Wednesday, July 08, 2009

Don't be lazy

This past Sunday we started a series titled: God at the Movies. The point of the series is to teach us how to do Cultural Exegesis: To figure out what movies are saying so that we can use them as connection points to talk with people about God. Too often we're just lazy and forget that God has placed us where we are, when we are, within the culture we're in, for a reason. And one way to be a good steward of that is to think critically about the expressions of our culture (movies, TV, books, music).

I gave three questions that we should ask of all movies, music, TV, etc.: What does it say? (Everything is saying something. Some is profound. Some profane.) What does it mean? (This is where you see if the Bible has something to say about it. Kind of wish I'd come up with a better second question, but at least it's easy to remember.) How can I use it? (How can we use what the movie is saying as a connection point to talk about who God is and what he's like or to teach/illustrate some kind of spiritual truth.)

This coming Sunday we're going to look at the movie Up. I loved Up. It illustrates some great stuff about community. Can't wait to share.


At 6:38 AM, July 09, 2009 , Blogger wordgardener said...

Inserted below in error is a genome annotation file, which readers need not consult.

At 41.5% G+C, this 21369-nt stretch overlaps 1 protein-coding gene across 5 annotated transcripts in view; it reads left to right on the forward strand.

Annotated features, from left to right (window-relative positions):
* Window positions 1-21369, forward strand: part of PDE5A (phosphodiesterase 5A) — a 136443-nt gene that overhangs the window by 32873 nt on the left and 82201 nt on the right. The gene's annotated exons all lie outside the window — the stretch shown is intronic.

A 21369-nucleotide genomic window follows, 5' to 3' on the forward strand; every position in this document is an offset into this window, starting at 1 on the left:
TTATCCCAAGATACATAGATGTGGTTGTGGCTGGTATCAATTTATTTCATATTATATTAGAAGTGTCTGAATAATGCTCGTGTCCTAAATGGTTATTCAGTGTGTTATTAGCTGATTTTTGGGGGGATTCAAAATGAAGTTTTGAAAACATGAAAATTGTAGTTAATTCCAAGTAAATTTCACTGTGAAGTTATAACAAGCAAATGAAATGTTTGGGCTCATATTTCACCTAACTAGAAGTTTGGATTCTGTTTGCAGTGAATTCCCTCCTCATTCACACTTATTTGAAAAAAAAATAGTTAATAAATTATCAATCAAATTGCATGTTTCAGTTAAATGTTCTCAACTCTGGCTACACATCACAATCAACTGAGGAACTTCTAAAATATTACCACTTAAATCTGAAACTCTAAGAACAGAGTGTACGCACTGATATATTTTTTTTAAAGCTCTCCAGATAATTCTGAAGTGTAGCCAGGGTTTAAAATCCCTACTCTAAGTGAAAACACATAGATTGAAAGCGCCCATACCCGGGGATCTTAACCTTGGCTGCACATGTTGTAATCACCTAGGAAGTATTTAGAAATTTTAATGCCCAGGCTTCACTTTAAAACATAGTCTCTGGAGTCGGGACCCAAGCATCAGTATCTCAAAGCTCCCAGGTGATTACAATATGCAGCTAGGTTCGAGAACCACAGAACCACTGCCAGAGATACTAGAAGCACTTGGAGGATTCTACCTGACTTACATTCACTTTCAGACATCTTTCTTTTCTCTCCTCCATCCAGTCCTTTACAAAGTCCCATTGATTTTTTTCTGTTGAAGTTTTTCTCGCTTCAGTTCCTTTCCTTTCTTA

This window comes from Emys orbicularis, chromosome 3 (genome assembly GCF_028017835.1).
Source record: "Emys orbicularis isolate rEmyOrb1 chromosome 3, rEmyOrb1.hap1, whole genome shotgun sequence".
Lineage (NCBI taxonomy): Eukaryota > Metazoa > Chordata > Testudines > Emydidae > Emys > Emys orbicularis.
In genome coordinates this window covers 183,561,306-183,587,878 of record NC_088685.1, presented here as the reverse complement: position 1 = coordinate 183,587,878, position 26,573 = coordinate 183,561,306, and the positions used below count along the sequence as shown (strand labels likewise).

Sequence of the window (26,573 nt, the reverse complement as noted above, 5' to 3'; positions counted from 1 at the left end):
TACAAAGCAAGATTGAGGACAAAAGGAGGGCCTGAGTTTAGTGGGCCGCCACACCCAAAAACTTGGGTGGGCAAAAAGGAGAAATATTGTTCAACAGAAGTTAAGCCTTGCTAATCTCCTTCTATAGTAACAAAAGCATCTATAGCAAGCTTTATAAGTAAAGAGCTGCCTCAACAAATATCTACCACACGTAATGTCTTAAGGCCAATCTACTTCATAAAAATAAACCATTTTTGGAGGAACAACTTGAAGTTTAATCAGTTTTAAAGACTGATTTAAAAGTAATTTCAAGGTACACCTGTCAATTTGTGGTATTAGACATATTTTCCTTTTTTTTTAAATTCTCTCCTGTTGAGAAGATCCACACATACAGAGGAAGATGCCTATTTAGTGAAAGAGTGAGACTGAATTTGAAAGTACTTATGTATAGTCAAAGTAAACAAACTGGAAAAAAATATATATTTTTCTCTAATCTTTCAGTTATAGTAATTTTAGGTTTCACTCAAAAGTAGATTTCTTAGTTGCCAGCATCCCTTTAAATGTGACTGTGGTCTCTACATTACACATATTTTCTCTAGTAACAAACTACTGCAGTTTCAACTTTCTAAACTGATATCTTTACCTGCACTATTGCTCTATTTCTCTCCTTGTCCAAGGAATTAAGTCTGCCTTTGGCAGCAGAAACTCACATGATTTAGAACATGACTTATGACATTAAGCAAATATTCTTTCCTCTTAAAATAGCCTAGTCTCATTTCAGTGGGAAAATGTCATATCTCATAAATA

I, for one, enjoyed the challenge of the series that you have begun on findign GOD in the movies. I had watched Spiderwick with my son numerous times as is the custom of children to watch something until they can recite it backwards. But not until this past week did I realize the powerful underlying message of the movie. The battle to protect the Old Book against the demon toads who seek to destroy it, and they are invisible to those that do not believe they are there, the "prophet"/professor who wrote the book and was moved to another place which suspended the effects of time on his human body; the good over evil triumph victoriously after a serious battle, and the very end, where the father takes the old ladies hand, and as she steps into his world, bonded by love and a lifetime of waiting for his return, as she places her hand in his, she slowly turns back into her daughter roll as a young girl and their world is finally right. Wow. I had chills when I realized this is the very message of the return of Jesus. It was a cool visual. I spent alot of my college days writing papers on symbolism and themes of certain authors Flannery OConner was one of my favorites. Heart damage and the after effects was a biggie for her as her stage was always some small town religious misfit gone amuck or worse in the 1950/1960 era. Somehow I see the stamp of the message on everything now. I feel like a kid in a candy store! Anyhow this is a good series and I wanted you to know it is full of impact. I have also nearly finished the Church is a team sport book. I submit the idea that it is also a good model for a family plan as well. Thanks for doing your calling instead of still just thinking about it. I find it extremely motivational. Cathy Bachman


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